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EXS. 1996;77:221-35.

SOS response as an adaptive response to DNA damage in prokaryotes.

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  • 1Department of Molecular Microbiology, Osaka University, Japan.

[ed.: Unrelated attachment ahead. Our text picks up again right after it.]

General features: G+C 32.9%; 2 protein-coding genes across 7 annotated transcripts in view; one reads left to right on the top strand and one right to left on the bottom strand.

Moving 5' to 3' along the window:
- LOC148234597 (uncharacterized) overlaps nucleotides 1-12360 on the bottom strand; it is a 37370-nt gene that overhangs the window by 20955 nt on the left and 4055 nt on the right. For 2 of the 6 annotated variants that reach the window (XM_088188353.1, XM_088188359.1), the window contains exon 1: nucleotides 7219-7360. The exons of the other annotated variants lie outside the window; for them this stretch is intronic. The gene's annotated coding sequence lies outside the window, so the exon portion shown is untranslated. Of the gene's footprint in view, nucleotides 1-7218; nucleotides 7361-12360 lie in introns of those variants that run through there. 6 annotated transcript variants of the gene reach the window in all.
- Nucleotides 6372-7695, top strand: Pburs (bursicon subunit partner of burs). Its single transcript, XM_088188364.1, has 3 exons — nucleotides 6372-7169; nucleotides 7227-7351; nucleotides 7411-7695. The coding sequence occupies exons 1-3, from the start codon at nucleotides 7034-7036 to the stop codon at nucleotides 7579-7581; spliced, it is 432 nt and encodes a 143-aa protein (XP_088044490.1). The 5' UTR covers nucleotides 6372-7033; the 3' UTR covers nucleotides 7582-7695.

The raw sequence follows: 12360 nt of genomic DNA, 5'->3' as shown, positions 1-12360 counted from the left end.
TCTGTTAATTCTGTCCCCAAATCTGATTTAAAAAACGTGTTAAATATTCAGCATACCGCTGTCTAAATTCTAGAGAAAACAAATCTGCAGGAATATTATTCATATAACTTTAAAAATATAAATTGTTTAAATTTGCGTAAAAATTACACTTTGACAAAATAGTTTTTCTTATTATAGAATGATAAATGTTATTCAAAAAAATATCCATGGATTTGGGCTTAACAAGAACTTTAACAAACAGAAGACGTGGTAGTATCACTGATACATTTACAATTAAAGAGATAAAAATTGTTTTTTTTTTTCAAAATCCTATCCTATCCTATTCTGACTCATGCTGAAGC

Escherichia coli possesses an elaborate adaptive mechanism called the "SOS response" to cope with various types of DNA damage. More than 20 SOS genes, most of which are known to be involved in the functions that promote the survival of DNA-damaged cells, are induced by treatments that damage DNA or inhibit DNA synthesis. All the SOS genes share similar sequences in the regulatory regions called the "SOS box", to which LexA repressor binds to repress the transcription in the absence of DNA damage. The SOS signal appears to be the single-stranded DNA produced in vicinity of DNA damage, to which RecA protein binds to be activated as a coprotease. The activated RecA promotes autocleavage of LexA protein by allosteric interaction, which activates the latent serine protease activity of LexA. The induced products of the SOS genes repair DNA lesions by various mechanisms, including recombination, excision repair and error-prone repair, and as the consequence, the SOS signal in the cell decreases and the repression of the SOS genes is restored.

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